Commentary

June 14, 2013

Keeping service in perspective

Chief Master Sgt. James Powell
97th Medical Group

ALTUS AIR FORCE BASE, Okla. -†If you were approached by a co-worker, civilian or family member and asked the question, “Why do you serve?” What would your answer be? How would you internalize what you do for the Air Force to the point where you could answer that seemingly simple question?

Over the past several years, I’ve heard the full array of reasons from the events of 9/11 to family traditions. It wasn’t until the sequestration events during this past spring, specifically the suspension of tuition assistance, that†I thought†harder about the reasons why†we serve.

Let me start by saying that I am not against tuition assistance or any other benefit that the Air Force has given us. I personally have benefited from the use of TA and believe that our Air Force reaps the rewards from members who have taken the initiative to further their education. I bring up this subject because the news about terminating TA seemed to have†invoked an enormous response and I wanted to try and put some things into per spective.

As Air Force members, we†sometimes have a tendency to take things for granted. We have no problem when the first and the 15th of the month come around and our paycheck is waiting for us in the bank. We have grown to expect that. When we take a look at our leave and earnings statement, we see different benefits such as housing allowance or subsistence allowance and maybe even some type of special-incentive pay that is unique to our particular job or career field. Most of those benefits remain largely intact during this fiscal crisis.

Many of us have gone over to the clinic and received treatment and medications that would’ve been very costly if we had to procure this treatment in the civilian sector on our own dime. I didn’t see much effect on these benefits either.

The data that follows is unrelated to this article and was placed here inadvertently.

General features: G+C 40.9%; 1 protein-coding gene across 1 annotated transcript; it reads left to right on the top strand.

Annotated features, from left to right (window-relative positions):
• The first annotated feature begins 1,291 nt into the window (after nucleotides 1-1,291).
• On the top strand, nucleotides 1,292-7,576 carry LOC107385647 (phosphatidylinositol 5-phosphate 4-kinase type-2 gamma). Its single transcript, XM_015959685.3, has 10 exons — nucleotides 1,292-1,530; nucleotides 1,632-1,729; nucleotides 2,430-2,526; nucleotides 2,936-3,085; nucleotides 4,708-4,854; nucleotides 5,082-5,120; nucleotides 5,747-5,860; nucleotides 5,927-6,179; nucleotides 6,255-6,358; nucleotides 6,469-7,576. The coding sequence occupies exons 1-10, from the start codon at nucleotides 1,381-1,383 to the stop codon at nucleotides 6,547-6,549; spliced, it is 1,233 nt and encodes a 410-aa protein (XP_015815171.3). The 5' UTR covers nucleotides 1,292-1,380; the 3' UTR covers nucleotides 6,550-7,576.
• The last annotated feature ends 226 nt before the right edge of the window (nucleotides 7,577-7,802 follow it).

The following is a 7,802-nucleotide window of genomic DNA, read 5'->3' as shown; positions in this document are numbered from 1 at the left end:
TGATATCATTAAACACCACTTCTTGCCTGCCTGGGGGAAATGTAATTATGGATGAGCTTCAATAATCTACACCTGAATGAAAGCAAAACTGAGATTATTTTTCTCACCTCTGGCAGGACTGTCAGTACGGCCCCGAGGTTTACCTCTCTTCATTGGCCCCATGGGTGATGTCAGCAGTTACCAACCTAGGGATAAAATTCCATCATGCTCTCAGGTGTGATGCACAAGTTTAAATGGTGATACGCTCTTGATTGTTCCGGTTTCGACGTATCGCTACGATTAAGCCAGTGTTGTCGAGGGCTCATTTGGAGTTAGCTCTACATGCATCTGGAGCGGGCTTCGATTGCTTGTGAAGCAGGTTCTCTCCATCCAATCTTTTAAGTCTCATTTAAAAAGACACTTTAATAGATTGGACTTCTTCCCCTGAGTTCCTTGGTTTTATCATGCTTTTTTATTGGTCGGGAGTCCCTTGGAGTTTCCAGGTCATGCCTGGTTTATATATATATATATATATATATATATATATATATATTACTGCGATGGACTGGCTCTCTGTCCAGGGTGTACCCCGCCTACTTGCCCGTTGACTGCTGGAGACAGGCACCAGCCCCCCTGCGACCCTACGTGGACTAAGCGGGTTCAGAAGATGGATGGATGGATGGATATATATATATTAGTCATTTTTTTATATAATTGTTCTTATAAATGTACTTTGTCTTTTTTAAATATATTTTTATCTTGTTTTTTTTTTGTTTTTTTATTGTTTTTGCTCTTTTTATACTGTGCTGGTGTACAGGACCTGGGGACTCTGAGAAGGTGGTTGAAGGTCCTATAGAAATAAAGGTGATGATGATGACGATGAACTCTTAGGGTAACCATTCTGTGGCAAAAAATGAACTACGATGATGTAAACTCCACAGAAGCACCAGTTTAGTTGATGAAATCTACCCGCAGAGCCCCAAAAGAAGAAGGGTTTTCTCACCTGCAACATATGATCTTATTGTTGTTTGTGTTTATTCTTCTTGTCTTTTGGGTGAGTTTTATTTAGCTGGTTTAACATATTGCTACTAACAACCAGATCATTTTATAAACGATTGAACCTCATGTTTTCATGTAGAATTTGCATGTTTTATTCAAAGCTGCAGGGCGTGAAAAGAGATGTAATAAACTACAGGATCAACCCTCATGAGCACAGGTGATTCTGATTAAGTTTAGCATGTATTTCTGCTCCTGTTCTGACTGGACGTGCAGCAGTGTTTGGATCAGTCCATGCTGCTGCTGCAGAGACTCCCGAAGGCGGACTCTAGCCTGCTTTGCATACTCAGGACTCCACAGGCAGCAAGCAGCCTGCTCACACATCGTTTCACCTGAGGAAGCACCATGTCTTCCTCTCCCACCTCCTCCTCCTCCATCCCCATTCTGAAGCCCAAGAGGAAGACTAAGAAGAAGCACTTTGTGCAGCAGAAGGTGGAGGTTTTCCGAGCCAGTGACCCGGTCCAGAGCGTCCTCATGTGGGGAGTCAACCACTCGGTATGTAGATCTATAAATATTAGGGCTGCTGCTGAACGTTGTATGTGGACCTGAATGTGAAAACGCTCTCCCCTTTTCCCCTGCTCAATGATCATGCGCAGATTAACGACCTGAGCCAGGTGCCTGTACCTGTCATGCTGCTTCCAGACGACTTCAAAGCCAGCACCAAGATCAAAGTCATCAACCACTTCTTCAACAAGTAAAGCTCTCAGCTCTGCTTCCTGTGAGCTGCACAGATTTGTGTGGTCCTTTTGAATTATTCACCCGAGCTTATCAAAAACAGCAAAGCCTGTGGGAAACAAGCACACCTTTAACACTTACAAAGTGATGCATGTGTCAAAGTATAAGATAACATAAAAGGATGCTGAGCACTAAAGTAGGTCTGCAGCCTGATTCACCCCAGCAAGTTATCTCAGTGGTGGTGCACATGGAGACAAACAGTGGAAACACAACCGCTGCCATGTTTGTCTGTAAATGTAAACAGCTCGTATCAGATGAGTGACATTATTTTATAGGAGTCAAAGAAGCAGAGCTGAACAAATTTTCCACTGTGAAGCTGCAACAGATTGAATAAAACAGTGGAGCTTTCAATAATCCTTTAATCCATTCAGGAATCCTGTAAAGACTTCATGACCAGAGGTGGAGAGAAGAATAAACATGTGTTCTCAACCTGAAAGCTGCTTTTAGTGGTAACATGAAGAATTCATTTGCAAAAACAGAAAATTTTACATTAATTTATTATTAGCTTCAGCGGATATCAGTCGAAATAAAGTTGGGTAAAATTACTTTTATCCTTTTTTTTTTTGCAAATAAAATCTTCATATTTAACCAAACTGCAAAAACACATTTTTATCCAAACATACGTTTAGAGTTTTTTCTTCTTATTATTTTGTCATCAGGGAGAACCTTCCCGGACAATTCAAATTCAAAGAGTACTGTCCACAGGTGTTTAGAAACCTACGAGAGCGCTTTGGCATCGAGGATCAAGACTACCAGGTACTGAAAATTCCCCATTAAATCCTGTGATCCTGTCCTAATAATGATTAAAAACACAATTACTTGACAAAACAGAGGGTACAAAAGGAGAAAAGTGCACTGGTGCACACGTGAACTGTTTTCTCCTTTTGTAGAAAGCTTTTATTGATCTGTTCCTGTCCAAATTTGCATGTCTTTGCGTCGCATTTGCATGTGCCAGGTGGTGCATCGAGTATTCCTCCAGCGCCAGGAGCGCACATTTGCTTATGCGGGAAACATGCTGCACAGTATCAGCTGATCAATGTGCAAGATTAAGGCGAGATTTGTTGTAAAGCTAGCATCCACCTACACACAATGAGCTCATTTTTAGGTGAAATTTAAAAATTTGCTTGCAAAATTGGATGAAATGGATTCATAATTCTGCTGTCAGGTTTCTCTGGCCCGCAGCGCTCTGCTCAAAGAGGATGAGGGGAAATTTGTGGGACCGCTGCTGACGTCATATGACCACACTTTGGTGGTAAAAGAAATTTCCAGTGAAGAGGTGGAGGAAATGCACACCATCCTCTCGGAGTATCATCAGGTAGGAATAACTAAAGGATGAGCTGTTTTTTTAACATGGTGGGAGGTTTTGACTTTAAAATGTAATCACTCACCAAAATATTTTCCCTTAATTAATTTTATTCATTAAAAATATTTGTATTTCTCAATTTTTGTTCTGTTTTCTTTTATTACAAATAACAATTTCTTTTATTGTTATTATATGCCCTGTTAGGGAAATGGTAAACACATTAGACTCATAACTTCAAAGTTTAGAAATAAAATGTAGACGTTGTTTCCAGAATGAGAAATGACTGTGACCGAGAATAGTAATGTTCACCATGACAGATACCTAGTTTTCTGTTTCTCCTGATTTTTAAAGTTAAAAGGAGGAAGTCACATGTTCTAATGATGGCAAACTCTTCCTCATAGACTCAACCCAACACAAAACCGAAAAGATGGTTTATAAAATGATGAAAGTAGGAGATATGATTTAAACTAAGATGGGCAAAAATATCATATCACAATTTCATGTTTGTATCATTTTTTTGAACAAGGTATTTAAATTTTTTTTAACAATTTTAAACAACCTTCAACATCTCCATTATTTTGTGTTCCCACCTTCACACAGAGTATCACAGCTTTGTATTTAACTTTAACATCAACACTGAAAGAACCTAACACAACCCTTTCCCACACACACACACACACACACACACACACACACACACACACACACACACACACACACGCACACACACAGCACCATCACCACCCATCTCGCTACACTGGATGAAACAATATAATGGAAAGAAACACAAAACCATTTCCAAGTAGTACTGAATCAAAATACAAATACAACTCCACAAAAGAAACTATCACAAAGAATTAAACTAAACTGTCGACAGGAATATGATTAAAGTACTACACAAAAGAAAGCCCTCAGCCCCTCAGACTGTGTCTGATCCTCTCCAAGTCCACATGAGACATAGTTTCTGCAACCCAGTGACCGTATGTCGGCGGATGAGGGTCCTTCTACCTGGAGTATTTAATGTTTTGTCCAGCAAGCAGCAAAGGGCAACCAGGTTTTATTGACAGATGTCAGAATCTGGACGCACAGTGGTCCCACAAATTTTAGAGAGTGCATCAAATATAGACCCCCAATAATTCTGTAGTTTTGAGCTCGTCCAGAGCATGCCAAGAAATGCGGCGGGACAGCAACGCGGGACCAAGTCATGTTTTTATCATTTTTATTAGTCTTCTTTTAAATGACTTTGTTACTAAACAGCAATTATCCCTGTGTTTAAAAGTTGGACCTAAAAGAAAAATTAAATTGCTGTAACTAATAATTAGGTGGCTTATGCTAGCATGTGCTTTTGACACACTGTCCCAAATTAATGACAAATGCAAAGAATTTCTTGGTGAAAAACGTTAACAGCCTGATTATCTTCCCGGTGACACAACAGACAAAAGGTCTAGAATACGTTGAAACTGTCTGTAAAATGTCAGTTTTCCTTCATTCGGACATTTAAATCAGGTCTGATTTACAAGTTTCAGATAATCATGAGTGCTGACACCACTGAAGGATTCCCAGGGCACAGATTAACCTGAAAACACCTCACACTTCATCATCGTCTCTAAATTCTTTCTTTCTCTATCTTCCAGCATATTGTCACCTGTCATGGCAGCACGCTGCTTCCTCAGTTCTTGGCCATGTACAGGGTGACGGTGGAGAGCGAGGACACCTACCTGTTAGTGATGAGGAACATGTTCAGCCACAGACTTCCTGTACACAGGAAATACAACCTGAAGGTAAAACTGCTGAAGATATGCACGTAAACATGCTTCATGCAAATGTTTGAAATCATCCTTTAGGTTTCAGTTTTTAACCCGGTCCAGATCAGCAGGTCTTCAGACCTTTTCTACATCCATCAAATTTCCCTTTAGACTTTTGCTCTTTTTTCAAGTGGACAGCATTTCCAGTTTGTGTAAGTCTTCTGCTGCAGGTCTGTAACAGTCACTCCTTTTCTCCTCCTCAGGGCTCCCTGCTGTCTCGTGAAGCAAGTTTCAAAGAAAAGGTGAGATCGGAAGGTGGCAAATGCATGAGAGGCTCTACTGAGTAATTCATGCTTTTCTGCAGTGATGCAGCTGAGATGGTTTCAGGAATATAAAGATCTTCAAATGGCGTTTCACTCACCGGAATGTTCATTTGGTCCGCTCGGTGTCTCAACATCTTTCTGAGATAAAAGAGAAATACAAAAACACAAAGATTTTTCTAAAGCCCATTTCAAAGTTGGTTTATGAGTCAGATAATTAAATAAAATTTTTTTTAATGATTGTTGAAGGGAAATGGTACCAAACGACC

While not every temporary duty or permanent change of station assignment†was†perfectly timed or†to the perfect location, we found some type of benefit whether it was the opportunity to travel or the associated allowances we received from being relocated for a period of time. In regards to TDYs, this area definitely saw some adjustments and some heartburn but nowhere on the level I saw with the discontinuance of TA.

This revocation happened in the wake of post 9/11 education benefits, various scholarships offered through professional organizations and Pell Grants. Also, local colleges were working with members to make special arrangements to ease the financial burden.

I truly don’t think members serve simply for the education benefits, despite the fact that there were many who made comments to the contrary. I can’t tell you how many indicated that they were planning to separate just because this one benefit was on the verge of disappearing. I can happily report that I did not see one individual†who made such a threat log onto the Virtual Military Personnel Flight and start the separation process.

I am convinced there are different attitudes toward serving, such as education benefits or sense of family, patriotism or job security. I use the word “attitudes” because they are subject to change. We can all attest that we have taken a certain position or attitude toward something one minute and in the next, it can be swayed to change. Hence why I†didn’t see†one person who said they joined the Air Force merely for the education benefits try to separate when TA was not available.

This led me to believe that in actuality we all serve for the same purpose, which can be summarized by one word: commitment. We all took an oath of service upon enlistment and during reenlistment. Did that oath say anything about serving for the promise of getting medical or educational benefits? Does it even say anything about pay and allowances or patriotism? The obvious answer is no.

Our oath uses words such as “support and defend” and “obey,” all of which require commitment. Commitment requires a deep inner conviction and an obligation that is not limited to any one individual. Our commitment encompasses our Air Force, our families and our nation. When we can acknowledge that the reason we serve is because of our commitment, we set aside our individual attitudes towards a particular benefit or belief and take up a cause that is much bigger than any one of us combined.

Hopefully we can all take a step back when asked the question why we serve and say that it wasn’t because of a particular benefit or promise. As we have seen, as fiscal environments change, so too can benefits. So let us keep our perspective of our commitment to “serve and defend” and sustain our Air Force as the most commanding power on the face of the earth.




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